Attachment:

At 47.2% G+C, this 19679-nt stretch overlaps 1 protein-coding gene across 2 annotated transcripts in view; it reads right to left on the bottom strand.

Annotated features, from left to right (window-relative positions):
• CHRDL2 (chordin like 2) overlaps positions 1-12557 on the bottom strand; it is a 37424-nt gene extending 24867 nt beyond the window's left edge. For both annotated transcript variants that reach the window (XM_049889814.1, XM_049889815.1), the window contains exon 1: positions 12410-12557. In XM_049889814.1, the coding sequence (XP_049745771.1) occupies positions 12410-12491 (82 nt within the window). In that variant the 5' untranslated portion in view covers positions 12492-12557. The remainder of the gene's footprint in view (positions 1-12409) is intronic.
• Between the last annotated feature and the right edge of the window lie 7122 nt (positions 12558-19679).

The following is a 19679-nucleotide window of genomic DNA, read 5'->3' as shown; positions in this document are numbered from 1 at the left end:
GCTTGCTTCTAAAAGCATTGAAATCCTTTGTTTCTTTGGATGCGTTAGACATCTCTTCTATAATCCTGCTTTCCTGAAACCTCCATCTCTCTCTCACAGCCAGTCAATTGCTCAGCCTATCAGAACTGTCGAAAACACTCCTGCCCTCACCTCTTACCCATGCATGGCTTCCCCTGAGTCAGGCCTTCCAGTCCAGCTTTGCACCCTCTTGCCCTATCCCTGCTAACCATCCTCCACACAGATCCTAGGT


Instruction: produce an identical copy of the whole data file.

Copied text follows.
At 47.2% G+C, this 19679-nt stretch overlaps 1 protein-coding gene across 2 annotated transcripts in view; it reads right to left on the bottom strand.

Annotated features, from left to right (window-relative positions):
• CHRDL2 (chordin like 2) overlaps positions 1-12557 on the bottom strand; it is a 37424-nt gene extending 24867 nt beyond the window's left edge. For both annotated transcript variants that reach the window (XM_049889814.1, XM_049889815.1), the window contains exon 1: positions 12410-12557. In XM_049889814.1, the coding sequence (XP_049745771.1) occupies positions 12410-12491 (82 nt within the window). In that variant the 5' untranslated portion in view covers positions 12492-12557. The remainder of the gene's footprint in view (positions 1-12409) is intronic.
• Between the last annotated feature and the right edge of the window lie 7122 nt (positions 12558-19679).

The following is a 19679-nucleotide window of genomic DNA, read 5'->3' as shown; positions in this document are numbered from 1 at the left end:
GCTTGCTTCTAAAAGCATTGAAATCCTTTGTTTCTTTGGATGCGTTAGACATCTCTTCTATAATCCTGCTTTCCTGAAACCTCCATCTCTCTCTCACAGCCAGTCAATTGCTCAGCCTATCAGAACTGTCGAAAACACTCCTGCCCTCACCTCTTACCCATGCATGGCTTCCCCTGAGTCAGGCCTTCCAGTCCAGCTTTGCACCCTCTTGCCCTATCCCTGCTAACCATCCTCCACACAGATCCTAGGT